The views expressed are the author’s own and do not reflect the views of current or former workplaces.
I was born into a Middle Eastern family. My parents were typically protective, raising my sisters and me to be polite, truthful, smart, respectful women. To be ‘good’ girls.
This has largely worked in my favour. It is one of the first things people notice and remark to my mum about. How well behaved and respectful we are. How much we put others at ease.
I use my politeness a lot in professional settings, in the ways I converse with my clients and superiors; empathising with their needs; trying not to raise my voice even when they are being aggressive or unwilling to listen.
I was 18 when I first experienced sexual harassment at work. It was my very first ‘real’ job, having spent years helping out at my parents’ shop. I distinctly remember how excited I was to finally gain ‘independence’. When I told my parents, they worried about my safety, especially around people they didn’t know. But eventually they accepted it, their fears alleviated by the fact I only worked five minutes away from their shop.
He was in his mid-late 20s; a typically slick, wordy sales agent. I did not like the way he looked at me. Once or twice, I caught him leering as I leant over to pick something, and it made me feel incredibly unsafe. I started wearing singlets under my tops and longer skirts and pants to make sure that nothing could be seen, but still, the gaze lingered.
One night, I was left to close the agency alone. He came inside, and I tried my best to ignore him. Out of nowhere, he grabbed me, pushing himself onto me, trying to force me to dance with him. I was shocked, repeatedly telling him to stop, but he wouldn’t listen. I had to physically put a bin between us until he finally relented and let me go.
I felt disgusted, ashamed, shamed. Yet I wasn’t sure whether what I had experienced ‘justified’ claiming harassment against him. I wasn’t sure if I was overreacting. I was only new to the team, I told myself; who would believe my word over his?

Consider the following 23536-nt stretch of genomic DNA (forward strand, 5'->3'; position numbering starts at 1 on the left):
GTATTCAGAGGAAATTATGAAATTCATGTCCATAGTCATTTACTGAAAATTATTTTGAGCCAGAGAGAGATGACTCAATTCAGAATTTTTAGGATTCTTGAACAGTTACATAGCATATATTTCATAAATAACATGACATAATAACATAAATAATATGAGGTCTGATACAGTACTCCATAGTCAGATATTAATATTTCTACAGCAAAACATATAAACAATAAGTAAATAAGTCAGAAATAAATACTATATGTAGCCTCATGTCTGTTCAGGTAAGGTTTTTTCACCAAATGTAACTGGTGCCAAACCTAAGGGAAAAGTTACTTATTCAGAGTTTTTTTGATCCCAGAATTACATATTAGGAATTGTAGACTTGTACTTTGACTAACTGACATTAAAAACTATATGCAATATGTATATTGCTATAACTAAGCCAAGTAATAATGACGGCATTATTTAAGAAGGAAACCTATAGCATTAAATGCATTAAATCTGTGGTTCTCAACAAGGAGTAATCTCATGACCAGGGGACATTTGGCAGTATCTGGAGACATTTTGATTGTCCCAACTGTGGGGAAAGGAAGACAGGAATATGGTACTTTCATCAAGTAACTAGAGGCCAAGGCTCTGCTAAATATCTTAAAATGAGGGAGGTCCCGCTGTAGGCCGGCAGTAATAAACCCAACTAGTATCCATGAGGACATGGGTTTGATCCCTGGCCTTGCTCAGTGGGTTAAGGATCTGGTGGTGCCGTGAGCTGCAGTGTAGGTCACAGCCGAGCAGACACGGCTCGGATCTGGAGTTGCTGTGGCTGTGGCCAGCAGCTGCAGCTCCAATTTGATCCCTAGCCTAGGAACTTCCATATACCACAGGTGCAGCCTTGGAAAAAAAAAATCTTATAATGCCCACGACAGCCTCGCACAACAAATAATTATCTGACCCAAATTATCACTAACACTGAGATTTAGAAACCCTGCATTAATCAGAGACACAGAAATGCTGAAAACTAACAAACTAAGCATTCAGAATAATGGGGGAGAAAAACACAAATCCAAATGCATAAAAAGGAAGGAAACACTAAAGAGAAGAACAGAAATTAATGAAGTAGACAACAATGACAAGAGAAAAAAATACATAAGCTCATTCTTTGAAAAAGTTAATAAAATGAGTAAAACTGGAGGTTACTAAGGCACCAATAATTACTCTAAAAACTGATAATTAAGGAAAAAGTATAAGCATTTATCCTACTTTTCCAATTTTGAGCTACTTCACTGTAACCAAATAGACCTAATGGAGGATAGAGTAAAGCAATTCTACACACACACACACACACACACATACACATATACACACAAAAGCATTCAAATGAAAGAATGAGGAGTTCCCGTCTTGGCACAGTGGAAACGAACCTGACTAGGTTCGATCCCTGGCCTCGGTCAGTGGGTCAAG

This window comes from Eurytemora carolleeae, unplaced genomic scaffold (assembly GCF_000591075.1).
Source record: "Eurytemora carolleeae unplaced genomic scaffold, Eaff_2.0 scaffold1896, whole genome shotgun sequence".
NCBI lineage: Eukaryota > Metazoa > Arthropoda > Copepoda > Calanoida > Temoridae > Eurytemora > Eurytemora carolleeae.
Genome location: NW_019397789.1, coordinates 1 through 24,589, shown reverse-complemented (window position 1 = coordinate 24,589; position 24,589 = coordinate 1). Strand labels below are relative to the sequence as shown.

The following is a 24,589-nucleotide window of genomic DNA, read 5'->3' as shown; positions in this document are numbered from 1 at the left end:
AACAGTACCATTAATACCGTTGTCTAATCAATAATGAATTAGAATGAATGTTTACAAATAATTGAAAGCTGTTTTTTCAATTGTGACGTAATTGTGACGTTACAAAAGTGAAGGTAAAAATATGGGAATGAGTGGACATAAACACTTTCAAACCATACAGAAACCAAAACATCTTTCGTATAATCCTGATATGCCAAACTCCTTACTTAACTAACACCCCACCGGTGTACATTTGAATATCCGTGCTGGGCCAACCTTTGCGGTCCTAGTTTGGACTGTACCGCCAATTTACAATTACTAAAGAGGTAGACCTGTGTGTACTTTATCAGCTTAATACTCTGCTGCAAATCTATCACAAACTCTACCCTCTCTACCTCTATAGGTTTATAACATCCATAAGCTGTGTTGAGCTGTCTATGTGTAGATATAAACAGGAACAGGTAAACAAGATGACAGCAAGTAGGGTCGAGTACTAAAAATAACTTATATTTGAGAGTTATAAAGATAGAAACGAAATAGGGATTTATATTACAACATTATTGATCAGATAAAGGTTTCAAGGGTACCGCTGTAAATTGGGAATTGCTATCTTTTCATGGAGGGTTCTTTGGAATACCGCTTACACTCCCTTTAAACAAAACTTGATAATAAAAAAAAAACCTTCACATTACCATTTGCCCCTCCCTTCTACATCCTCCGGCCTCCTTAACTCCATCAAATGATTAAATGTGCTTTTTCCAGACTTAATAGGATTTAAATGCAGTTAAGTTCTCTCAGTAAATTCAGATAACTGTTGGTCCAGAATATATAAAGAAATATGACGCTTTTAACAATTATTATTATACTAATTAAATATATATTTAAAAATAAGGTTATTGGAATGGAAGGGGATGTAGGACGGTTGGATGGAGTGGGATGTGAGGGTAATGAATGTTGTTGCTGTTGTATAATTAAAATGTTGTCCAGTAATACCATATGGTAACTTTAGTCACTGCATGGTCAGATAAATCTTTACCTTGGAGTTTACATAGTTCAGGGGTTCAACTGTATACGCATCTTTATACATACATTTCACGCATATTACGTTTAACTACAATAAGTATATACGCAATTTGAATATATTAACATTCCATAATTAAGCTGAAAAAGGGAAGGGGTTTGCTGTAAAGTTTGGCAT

There’s always a voice inside us that tells us when we are being harmed or are in harm’s way. I somehow gained the courage to listen to that voice and asked a trusted colleague whether I should say something. Luckily, she said I should.
Women confess the last times they cried at work. Post continues after video…
But instead of lodging a complaint, I shied away and asked my director to just ‘have a word’. The ‘good girl’ brigade was out in force.
Despite this olive branch, he became hostile to me, reacting angrily whenever he caught sight of me.
When I finally confronted him, I was still unwaveringly polite, respectful, appealing to his male ego.
His aggression waned, but he still did not see his actions as wrong, and warned me that a pretty girl like me should expect this ‘attention’.
Sadly, he was ‘right’.
I’ve lost count of the times I have been harassed; on the street, at night and in broad daylight; at work, both in a voluntary and professional capacity – nowhere is or feels completely safe. Despite and in spite of my precautions, eyes and hands of men follow me, up escalators and down the street, forcibly trying to touch and grind against me at opportune times on crowded trains, bumping into me ‘accidentally’ in venues, always stroking my body along the way.
In my sickest moments, supposedly in the safe hands of health care professionals, I have had a chiro compare helping me undress to ‘unwrapping a gift’; a physio make sexual innuendos about the stockings I had to slip out of for treatment.
Again, despite the shame, I remained polite, paying the receptionist for a transaction that left me sick to the core.
Each time, I get angry and then brush it off, reminding myself that ‘not all men are like that’. I make excuses for my politeness, saying I was just too sick or caught unaware.
Each time I do this, I am apologising for the offence and discomfort I might cause others, and neglecting to respond to my own.
More than 10 years later, I am confronted with another incident of sexual harassment at work. This time, the harasser was an older man I’d never met before who’d overheard a personal conversation I’d had with a male colleague. He caught the same lift back into the office with me, asking increasingly penetrating questions.